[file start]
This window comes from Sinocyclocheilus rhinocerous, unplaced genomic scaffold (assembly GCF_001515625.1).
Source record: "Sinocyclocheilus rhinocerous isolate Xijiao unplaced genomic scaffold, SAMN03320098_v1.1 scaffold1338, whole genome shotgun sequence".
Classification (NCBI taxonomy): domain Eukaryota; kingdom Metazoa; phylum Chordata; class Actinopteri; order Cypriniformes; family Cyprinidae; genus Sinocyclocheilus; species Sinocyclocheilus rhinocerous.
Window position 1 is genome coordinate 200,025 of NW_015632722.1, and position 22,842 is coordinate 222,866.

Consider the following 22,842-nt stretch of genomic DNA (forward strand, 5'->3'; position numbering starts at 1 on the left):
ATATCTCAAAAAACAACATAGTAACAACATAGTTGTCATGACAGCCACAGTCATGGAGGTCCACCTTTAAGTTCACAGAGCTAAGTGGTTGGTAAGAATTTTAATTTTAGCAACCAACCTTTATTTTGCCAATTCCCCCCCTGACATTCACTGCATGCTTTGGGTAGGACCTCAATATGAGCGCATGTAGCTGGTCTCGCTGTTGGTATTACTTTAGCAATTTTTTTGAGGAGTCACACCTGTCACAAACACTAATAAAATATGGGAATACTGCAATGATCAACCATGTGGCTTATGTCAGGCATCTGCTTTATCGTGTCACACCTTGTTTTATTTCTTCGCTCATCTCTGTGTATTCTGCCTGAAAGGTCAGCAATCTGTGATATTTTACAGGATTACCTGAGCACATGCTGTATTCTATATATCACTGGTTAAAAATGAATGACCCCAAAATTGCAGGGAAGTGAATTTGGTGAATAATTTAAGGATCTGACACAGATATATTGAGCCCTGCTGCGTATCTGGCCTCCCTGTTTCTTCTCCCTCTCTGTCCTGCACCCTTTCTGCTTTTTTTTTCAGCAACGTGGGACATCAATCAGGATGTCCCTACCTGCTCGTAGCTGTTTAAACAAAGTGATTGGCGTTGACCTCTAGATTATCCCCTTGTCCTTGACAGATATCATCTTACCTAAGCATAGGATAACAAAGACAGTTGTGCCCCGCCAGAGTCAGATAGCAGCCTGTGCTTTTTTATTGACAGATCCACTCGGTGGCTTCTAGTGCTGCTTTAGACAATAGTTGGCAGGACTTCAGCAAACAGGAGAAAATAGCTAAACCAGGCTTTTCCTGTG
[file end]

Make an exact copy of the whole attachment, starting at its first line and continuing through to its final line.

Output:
This window comes from Sinocyclocheilus rhinocerous, unplaced genomic scaffold (assembly GCF_001515625.1).
Source record: "Sinocyclocheilus rhinocerous isolate Xijiao unplaced genomic scaffold, SAMN03320098_v1.1 scaffold1338, whole genome shotgun sequence".
Classification (NCBI taxonomy): domain Eukaryota; kingdom Metazoa; phylum Chordata; class Actinopteri; order Cypriniformes; family Cyprinidae; genus Sinocyclocheilus; species Sinocyclocheilus rhinocerous.
Window position 1 is genome coordinate 200,025 of NW_015632722.1, and position 22,842 is coordinate 222,866.

Consider the following 22,842-nt stretch of genomic DNA (forward strand, 5'->3'; position numbering starts at 1 on the left):
ATATCTCAAAAAACAACATAGTAACAACATAGTTGTCATGACAGCCACAGTCATGGAGGTCCACCTTTAAGTTCACAGAGCTAAGTGGTTGGTAAGAATTTTAATTTTAGCAACCAACCTTTATTTTGCCAATTCCCCCCCTGACATTCACTGCATGCTTTGGGTAGGACCTCAATATGAGCGCATGTAGCTGGTCTCGCTGTTGGTATTACTTTAGCAATTTTTTTGAGGAGTCACACCTGTCACAAACACTAATAAAATATGGGAATACTGCAATGATCAACCATGTGGCTTATGTCAGGCATCTGCTTTATCGTGTCACACCTTGTTTTATTTCTTCGCTCATCTCTGTGTATTCTGCCTGAAAGGTCAGCAATCTGTGATATTTTACAGGATTACCTGAGCACATGCTGTATTCTATATATCACTGGTTAAAAATGAATGACCCCAAAATTGCAGGGAAGTGAATTTGGTGAATAATTTAAGGATCTGACACAGATATATTGAGCCCTGCTGCGTATCTGGCCTCCCTGTTTCTTCTCCCTCTCTGTCCTGCACCCTTTCTGCTTTTTTTTTCAGCAACGTGGGACATCAATCAGGATGTCCCTACCTGCTCGTAGCTGTTTAAACAAAGTGATTGGCGTTGACCTCTAGATTATCCCCTTGTCCTTGACAGATATCATCTTACCTAAGCATAGGATAACAAAGACAGTTGTGCCCCGCCAGAGTCAGATAGCAGCCTGTGCTTTTTTATTGACAGATCCACTCGGTGGCTTCTAGTGCTGCTTTAGACAATAGTTGGCAGGACTTCAGCAAACAGGAGAAAATAGCTAAACCAGGCTTTTCCTGTG